As the energy transition gains traction, it will have a transformative impact on the extractive industries and global economy. It will expose producer countries to new risks and opportunities, requiring governments of resource-rich countries to make important decisions about the management of their natural resource wealth.
To be sustainable, the shift to renewables needs a transparent and accountable extractive sector. Data on the current and expected production, exports, revenues and employment of the sector can inform investment decisions on future fossil fuel projects and can help shape new policies on energy and mineral production.
The energy transition presents a significant opportunity for countries to use EITI data and dialogue to inform public debate and policy decisions on transition pathways. As one of the EITI’s strategic priorities, the EITI is supporting implementing countries and multi-stakeholder groups in building awareness around the transition, making use of data that is available, and working with supporting countries and partners to achieve sustainable outcomes.
The EITI Standard supports disclosures and public debate on the impacts of the energy transition by shedding light on relevant policies, as well as the revenues that countries can expect to receive from their oil, gas and minerals under different market scenarios. Related provisions include Requirements 1.5, 2.1, 2.2, 2.6, 3.1, 3.4, 5.3 and 7.1.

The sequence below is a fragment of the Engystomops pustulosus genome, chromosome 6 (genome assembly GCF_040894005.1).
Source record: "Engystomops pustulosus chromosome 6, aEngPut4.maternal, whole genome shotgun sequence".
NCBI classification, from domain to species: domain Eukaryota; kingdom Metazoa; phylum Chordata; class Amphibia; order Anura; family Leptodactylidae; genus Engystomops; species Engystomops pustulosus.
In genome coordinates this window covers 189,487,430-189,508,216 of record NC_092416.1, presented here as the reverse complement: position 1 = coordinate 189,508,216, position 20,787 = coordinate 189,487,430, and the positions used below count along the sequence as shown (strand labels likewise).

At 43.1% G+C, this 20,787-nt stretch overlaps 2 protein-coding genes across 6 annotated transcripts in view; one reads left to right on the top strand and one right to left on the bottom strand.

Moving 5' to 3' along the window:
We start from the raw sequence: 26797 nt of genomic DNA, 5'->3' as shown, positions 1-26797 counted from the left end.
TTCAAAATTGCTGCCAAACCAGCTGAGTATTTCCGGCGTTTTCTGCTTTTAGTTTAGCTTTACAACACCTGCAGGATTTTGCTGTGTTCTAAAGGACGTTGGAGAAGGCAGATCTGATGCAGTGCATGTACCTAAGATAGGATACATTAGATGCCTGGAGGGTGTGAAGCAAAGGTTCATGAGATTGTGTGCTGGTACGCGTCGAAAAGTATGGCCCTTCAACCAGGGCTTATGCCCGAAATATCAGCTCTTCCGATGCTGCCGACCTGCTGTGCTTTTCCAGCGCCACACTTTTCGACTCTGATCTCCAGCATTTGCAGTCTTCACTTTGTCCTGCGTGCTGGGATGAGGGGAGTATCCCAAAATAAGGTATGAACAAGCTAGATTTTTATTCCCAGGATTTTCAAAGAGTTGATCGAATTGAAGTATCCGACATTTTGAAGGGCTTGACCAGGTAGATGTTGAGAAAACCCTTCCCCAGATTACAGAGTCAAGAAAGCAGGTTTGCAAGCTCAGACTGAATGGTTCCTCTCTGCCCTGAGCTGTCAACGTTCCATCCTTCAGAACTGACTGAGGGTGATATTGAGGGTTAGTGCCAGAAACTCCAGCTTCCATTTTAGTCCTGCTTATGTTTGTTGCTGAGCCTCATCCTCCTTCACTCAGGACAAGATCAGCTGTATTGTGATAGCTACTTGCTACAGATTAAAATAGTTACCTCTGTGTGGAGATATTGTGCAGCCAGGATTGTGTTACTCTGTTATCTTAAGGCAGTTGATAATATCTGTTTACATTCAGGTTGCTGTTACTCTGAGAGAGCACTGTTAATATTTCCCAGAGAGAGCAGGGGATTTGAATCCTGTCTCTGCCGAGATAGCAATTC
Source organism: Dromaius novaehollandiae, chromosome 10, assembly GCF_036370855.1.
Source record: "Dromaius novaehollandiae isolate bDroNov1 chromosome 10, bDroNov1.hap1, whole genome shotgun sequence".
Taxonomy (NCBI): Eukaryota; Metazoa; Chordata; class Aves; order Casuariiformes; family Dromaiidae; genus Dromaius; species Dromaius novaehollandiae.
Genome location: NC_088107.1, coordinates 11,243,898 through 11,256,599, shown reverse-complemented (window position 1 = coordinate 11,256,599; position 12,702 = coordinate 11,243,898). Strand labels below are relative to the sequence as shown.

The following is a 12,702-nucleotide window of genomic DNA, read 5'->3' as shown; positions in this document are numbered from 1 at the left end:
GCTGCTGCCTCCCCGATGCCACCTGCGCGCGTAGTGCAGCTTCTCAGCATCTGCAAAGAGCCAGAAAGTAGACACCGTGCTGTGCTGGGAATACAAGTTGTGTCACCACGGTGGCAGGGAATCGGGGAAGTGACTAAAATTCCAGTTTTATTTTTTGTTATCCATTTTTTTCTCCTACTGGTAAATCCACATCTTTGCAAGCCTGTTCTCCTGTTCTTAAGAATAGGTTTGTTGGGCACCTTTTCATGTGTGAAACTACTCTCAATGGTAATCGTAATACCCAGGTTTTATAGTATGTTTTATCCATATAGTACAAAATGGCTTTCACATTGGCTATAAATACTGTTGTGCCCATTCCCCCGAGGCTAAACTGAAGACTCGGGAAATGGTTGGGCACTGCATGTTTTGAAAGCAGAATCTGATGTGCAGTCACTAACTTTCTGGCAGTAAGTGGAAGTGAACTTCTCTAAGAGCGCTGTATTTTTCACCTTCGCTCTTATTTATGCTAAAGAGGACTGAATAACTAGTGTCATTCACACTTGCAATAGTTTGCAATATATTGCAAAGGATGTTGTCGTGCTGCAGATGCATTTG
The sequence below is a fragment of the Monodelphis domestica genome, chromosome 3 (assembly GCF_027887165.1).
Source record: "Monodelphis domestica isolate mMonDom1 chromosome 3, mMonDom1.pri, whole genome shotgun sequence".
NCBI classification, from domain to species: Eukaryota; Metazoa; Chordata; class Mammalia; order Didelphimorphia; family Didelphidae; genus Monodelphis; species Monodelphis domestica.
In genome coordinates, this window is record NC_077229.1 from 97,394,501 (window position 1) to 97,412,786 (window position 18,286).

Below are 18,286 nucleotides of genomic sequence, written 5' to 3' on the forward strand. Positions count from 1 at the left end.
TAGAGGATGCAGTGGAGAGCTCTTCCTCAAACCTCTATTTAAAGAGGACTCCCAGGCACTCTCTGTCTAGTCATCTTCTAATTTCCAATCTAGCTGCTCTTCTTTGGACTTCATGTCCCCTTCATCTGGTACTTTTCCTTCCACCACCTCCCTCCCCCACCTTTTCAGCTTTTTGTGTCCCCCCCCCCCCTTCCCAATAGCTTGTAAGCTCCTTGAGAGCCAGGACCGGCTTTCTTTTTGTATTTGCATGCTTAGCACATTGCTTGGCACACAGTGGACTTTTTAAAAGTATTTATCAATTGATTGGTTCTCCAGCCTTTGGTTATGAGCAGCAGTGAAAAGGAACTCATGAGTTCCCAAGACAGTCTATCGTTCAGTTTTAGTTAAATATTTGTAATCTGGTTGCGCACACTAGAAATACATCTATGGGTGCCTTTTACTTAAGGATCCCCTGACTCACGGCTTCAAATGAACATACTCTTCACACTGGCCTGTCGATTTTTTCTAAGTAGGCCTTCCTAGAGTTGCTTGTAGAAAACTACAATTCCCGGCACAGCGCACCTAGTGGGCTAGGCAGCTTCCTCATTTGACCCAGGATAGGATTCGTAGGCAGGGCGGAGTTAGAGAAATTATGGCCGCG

Navigating the energy transition
Our policy brief outlines five ways EITI disclosures and dialogue can be used to support accountable decision-making in a changing industry.
Urgent action required for a robust renewable energy sector
Communities at the crossroads: Engaging communities in a just energy transition
IEA Critical Minerals and Clean Energy Summit
The shift from fossil fuels to renewable energy will lead to increased demand for critical minerals such as cobalt, copper, lithium, nickel and vanadium. Heightened demand has the potential to exacerbate existing risks of corruption and revenue loss related to the production and supply of these minerals.